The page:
Giannakopoulous et al and Reber et al examine the laboratory and key clinical aspects of APS with particular focus on anti-beta 2-glycoprotein I (beta(2)GPI) antibodies in view of their recent inclusion in the APS classification criteria. The laboratory is as follows: The presence of one or more of the following antiphospholipid antibodies (aPL) on two or more occasions at least 12 weeks apart:

  • IgG and/or IgM anticardiolipin antibodies (aCL) in moderate or high titer (>40 GPL or MPL units, respectively, or a titer >99th percentile for the testing laboratory), measured by a standardized enzyme-linked immunosorbent assay (ELISA).
  • IgG and/or IgM anti-beta2-glycoprotein (GP) I >40 GPL or MPL units, respectively, or a titer >99th percentile for the testing laboratory, measured by a standardized ELISA according to recommended procedures.
  • Lupus anticoagulant (LA) activity detected according to published guidelines.

The revised Sapporo criteria also indicate that the presence or absence of additional risk factors for thrombosis should be recognized among patients. Such patient stratification provides additional information that may be useful for research and for treatment, but does not alter the diagnosis. The revised Sapporo criteria are considered useful in clinical practice to avoid “over-diagnosis” of APS.

Atsumi et al (2010) stated that anticardiolipin antibodies (aCL), anti-beta (2)-glycoprotein I (beta (2) GPI) antibodies and lupus anticoagulant (LA) are the only laboratory tests considered within the revised criteria for the classification of the antiphospholipid syndrome (APS).Recently, the significance to assay the antibodies against phosphatidylserine-prothrombin complex (aPS/PT) has been discussed, and these antibodies, rather than antibodies against prothrombin alone, are closely associated with APS and LA. The sensitivity and specificity of aPS/PT for the diagnosis of APS were assessed in a population of patients with a variety of autoimmune disorders. The aCL and aPS/PT have similar diagnostic value for APS, and most of APS patients with aPS/PT had positive LA. Therefore, aPS/PT should be further explored, not only for research purposes, but also as a candidate for one of the enzyme-linked immunosorbent assay (ELISA)-based confirmatory test for APS associated LA.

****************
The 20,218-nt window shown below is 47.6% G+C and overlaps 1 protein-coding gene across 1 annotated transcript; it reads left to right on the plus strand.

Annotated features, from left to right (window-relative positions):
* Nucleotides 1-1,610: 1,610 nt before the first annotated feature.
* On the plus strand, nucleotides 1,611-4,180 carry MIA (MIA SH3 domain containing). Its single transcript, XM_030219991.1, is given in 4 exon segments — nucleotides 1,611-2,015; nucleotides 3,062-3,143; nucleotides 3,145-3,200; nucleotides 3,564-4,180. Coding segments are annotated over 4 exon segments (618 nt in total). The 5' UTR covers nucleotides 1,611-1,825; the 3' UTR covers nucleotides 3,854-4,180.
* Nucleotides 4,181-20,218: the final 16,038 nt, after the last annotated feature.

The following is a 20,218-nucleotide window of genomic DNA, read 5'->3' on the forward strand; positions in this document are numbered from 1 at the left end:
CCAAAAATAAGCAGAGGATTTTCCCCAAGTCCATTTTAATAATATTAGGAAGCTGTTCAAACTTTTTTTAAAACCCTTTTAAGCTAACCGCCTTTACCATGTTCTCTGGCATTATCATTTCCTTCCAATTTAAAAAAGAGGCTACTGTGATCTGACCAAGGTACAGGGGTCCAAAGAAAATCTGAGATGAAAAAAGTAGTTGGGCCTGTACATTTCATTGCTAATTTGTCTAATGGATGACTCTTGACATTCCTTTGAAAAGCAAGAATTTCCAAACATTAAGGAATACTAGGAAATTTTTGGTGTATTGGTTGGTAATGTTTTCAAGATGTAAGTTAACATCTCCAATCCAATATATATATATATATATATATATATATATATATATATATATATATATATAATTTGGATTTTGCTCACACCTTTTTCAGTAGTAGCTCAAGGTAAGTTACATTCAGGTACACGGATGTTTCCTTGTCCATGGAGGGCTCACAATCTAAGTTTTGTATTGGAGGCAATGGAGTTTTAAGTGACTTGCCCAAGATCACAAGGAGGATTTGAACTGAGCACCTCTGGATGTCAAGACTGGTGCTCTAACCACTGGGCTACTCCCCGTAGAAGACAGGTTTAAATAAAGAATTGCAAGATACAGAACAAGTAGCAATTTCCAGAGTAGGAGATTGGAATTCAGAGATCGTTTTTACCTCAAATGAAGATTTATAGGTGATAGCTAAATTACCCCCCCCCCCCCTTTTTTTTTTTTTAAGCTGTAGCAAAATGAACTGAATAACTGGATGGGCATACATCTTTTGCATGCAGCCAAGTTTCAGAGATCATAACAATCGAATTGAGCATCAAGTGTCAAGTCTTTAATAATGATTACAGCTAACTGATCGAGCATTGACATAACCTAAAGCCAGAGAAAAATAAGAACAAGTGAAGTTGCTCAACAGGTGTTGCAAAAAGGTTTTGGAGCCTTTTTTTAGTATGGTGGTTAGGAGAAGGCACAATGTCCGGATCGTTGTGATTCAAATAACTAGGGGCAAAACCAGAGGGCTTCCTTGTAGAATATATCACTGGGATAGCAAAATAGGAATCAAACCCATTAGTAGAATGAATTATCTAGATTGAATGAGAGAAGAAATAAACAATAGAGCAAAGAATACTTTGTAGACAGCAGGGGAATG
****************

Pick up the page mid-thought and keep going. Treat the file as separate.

The Laboratory Diagnostics and Trends APS Task Force of the 14th International Congress on aPL concluded that low-quality evidence exists to include IgA isotype as part of the APS Classification Criteria, especially since these isotopes are usually associated with other aPL, making it difficult to understand the role of IgA alone. Current classification criteria for definite APS require the use of three laboratory assays to detect antiphospholipid antibodies in the presence of at least one of the two major clinical manifestations (i.e. thrombosis or pregnancy morbidity) of the syndrome. However, several other autoantibodies shown to be directed to other proteins or their complex with phospholipids have been proposed to be relevant to APS but their clinical utility and their diagnostic value remains elusive.

Summary of Evidence

At this time, antiprothrombin antibody patient stratification provides additional information that may be useful for research and for treatment, but does not alter the diagnosis. The utility of this testing cannot be proven at this time and therefore is considered not medically necessary and investigational.

Practice Guidelines and Position Statements

Guidelines on Anti-phospholipid syndrome (APS) from the American College of Obstetricians and Gynecologists (ACOG, 2005) stated that testing for anti-prothrombin antibodies "cannot be recommended for clinical use at this time."

U.S. Preventative Services Task Force

Not applicable


Prothrombin, antiprothrombin antibody, antiphospholipid antibody, APL, antiphospholipid syndrome, APS, Hughes syndrome, beta-2 glycoprotein I, thrombosis, pregnancy loss, thrombocytopenia